The bedsprings creaked. Strange bed. Low thread-count sheets. Rubbery motel blanket. Neither of us could get comfortable.
Blame it on equal rights. Another same-sex marriage had drawn Wifey and me away from the comforts of home. Our friends, like thousands of other lesbian and gay couples from the 48 states where it’s not yet legal, went to California to get married. After their official ceremony in an L.A. courthouse, the brides would have a garden reception at their home in Seattle.
Wifey and I left Eugene on a Friday night with plans to stay in a motel to break up the six-hour drive. I took the wheel while Wifey conked out in the passenger seat. The Value Inn sign was the first thing I saw when our tires ran over the freeway rumble strips and bumped me awake.
Speaking of bumps, the motel’s mattress had a serious case of them. What was left of the batting now clumped between worn-out springs, the ends of which poked up every place my exhausted body pressed down. This bed was more tired than we were. The thin cotton mattress pad was nothing more than, shall we say, lipstick on a pig.
Here we were in Centralia, Wash., too sleepy to drive but too out of our element to sleep. It didn’t help that the guests in the room above ours were really enjoying their mattress. Through the ceiling resonated the unmistakable ee-er, ee-er, ee-er. We lost it like teens at a slumber party — Beavis and Butthead do Centralia.
A good giggle usually relaxes me, but these surroundings were too strange. Our so-called nonsmoking room had apparently once done a stint as a cigar lounge. Several Harleys were parked out front, but why would anyone be revving their engines at this hour?
“It’s the fridge,” Wifey mumbled and pulled a lumpy pillow over her head.
The mini-fridge kicked itself into overdrive. I considered getting up to unplug it, but I couldn’t bring myself to cross the floor barefoot. Who can forget the episode of MythBusters where they go through a motel room with one of those body fluid-revealing UV lights? No way was my flesh coming in contact with that carpet.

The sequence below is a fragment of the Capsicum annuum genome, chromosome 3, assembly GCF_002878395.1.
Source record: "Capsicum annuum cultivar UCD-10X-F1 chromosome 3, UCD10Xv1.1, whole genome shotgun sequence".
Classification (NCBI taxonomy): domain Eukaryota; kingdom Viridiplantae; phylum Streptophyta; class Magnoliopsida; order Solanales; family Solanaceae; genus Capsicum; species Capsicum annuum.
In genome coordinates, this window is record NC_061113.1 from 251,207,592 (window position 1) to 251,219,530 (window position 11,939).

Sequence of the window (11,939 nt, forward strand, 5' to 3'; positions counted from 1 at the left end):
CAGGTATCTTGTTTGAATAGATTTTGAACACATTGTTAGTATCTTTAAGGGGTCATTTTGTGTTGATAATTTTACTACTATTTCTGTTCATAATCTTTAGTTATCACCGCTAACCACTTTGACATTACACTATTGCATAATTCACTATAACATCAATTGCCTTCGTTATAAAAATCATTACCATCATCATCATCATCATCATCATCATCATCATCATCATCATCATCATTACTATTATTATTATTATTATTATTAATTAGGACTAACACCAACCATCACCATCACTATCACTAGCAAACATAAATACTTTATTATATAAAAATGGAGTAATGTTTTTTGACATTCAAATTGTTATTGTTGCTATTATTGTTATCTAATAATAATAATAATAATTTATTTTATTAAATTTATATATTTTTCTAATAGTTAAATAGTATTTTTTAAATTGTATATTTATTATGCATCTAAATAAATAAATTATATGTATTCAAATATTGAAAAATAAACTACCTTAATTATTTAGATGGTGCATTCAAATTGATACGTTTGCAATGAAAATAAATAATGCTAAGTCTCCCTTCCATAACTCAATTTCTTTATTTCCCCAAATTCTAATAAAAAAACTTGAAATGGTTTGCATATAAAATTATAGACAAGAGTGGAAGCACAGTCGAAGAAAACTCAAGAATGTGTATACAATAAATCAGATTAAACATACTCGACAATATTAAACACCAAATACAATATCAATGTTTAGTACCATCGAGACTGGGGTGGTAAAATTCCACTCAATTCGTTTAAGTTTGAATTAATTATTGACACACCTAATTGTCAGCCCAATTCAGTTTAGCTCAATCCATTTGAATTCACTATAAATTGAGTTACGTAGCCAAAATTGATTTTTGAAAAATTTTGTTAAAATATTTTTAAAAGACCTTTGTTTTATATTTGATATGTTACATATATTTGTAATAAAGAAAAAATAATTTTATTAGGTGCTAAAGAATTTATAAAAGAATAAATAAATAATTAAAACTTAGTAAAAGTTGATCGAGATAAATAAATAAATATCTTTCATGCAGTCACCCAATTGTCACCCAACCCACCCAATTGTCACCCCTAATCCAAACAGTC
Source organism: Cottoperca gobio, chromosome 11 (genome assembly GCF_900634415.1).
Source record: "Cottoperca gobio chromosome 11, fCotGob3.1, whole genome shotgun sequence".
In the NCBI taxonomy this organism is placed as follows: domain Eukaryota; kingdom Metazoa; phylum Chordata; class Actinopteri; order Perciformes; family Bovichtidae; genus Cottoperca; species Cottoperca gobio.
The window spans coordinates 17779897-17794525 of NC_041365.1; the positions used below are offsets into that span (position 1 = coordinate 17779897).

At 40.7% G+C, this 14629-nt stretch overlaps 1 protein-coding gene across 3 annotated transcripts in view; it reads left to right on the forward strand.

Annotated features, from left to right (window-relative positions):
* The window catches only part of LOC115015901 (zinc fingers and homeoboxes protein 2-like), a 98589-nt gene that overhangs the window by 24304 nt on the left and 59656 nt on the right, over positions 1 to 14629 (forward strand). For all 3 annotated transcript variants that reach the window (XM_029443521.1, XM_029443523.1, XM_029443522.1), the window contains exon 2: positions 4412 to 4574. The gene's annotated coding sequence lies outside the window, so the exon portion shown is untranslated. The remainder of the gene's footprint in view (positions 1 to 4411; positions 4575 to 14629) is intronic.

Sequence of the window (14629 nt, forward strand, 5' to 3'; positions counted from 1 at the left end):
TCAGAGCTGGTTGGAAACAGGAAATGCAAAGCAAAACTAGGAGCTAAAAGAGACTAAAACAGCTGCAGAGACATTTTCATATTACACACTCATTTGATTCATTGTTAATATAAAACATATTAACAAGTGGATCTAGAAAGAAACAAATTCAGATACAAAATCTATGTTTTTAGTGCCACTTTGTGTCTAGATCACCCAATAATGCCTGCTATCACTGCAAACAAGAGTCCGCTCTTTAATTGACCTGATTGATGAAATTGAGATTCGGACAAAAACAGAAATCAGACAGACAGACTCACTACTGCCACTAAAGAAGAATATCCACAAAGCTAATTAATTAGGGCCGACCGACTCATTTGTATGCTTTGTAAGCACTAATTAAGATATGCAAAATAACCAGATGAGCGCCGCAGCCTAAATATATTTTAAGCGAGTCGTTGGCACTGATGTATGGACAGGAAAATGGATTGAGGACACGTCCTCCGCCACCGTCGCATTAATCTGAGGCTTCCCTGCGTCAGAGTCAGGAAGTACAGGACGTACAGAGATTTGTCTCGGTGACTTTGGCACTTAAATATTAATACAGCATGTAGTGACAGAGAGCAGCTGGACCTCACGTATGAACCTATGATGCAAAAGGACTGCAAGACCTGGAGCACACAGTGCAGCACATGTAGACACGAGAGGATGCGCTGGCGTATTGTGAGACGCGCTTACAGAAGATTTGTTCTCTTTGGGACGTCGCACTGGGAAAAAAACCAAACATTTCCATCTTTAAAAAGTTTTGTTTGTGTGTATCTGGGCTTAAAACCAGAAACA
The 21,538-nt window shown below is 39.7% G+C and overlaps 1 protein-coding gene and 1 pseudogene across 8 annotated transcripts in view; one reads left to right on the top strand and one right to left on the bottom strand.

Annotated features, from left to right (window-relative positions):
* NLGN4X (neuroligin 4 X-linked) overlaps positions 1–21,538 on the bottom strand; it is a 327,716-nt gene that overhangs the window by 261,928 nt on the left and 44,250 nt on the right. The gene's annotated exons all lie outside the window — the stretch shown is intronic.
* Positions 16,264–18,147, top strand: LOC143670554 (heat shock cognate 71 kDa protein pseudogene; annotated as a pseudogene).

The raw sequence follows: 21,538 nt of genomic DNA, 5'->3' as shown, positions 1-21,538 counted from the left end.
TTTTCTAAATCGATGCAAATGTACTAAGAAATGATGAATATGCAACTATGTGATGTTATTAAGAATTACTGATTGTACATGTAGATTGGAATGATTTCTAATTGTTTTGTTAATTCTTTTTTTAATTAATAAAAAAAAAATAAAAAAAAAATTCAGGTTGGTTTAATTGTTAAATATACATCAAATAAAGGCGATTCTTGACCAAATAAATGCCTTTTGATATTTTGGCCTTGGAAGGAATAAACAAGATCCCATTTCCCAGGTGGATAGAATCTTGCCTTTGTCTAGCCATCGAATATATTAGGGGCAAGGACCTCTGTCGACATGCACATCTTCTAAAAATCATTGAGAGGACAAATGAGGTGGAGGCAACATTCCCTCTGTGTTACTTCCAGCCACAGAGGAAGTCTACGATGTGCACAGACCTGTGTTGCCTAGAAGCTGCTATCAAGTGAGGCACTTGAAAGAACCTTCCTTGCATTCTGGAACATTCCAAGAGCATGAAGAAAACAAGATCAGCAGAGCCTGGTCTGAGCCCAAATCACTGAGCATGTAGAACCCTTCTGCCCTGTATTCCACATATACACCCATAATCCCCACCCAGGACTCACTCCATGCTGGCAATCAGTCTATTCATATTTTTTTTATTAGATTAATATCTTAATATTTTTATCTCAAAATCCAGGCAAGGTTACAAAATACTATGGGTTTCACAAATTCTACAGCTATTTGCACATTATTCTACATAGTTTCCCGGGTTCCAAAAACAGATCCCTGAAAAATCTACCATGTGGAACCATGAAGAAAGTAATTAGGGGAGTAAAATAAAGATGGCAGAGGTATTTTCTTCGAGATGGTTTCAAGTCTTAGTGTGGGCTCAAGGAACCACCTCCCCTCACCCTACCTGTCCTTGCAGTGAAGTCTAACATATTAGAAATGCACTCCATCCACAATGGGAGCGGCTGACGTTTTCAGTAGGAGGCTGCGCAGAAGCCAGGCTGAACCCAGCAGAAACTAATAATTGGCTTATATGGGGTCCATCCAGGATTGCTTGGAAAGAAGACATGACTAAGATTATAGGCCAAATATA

I lay there trying to drift off when my fingers encountered a raised bump on the back of my leg. “What’s this?” I asked Wifey, enough alarm in my voice to prompt her to flick on one of the bedside lamps — the one WITH a light bulb. Mutual skin observation comes with couple territory, regardless of sexual orientation (or, for that matter, legal marital status.)
“Looks like some kind of bite,” said my Domestic Partner, whose rights to make decisions on my behalf should this mysterious bump render me incapacitated are recognized by law in our home state of Oregon but not in Washington. She clicked off the light and pulled up the overly Febrezed sheets. “I wouldn’t worry about it.”
I worried. Could it be bed bugs? Once, on a solo trek in Mexico, I’d met chinches — tiny little mattress-dwelling creepy crawlies the size of a flax seed. They climb up through the sheet seeking your body heat and warm blood. If you jump off the bed when you feel their pinch (note tone of first- hand experience) you can catch a quick glimpse before they dive back down into their nest.
But we weren’t in Mexico. We were in a more-or-less respectable roadside motel in a country that, thank God (and the Democrats) has yet to deregulate public lodging mattress sanitation. Besides, bed bugs don’t discriminate — they bite everyone in the bed. Wifey was now sleeping soundly and unbitten.
I adjusted my brought-from-home pillow, spooned around the comforting and familiar curves of my gal and fell asleep.
The next day, during the ceremony in our newlywed friends’ garden, Wifey pulled me close and whispered, “We’ll always have Centralia.”
Award-winning writer Sally Sheklow prefers to sleep at home in Eugene.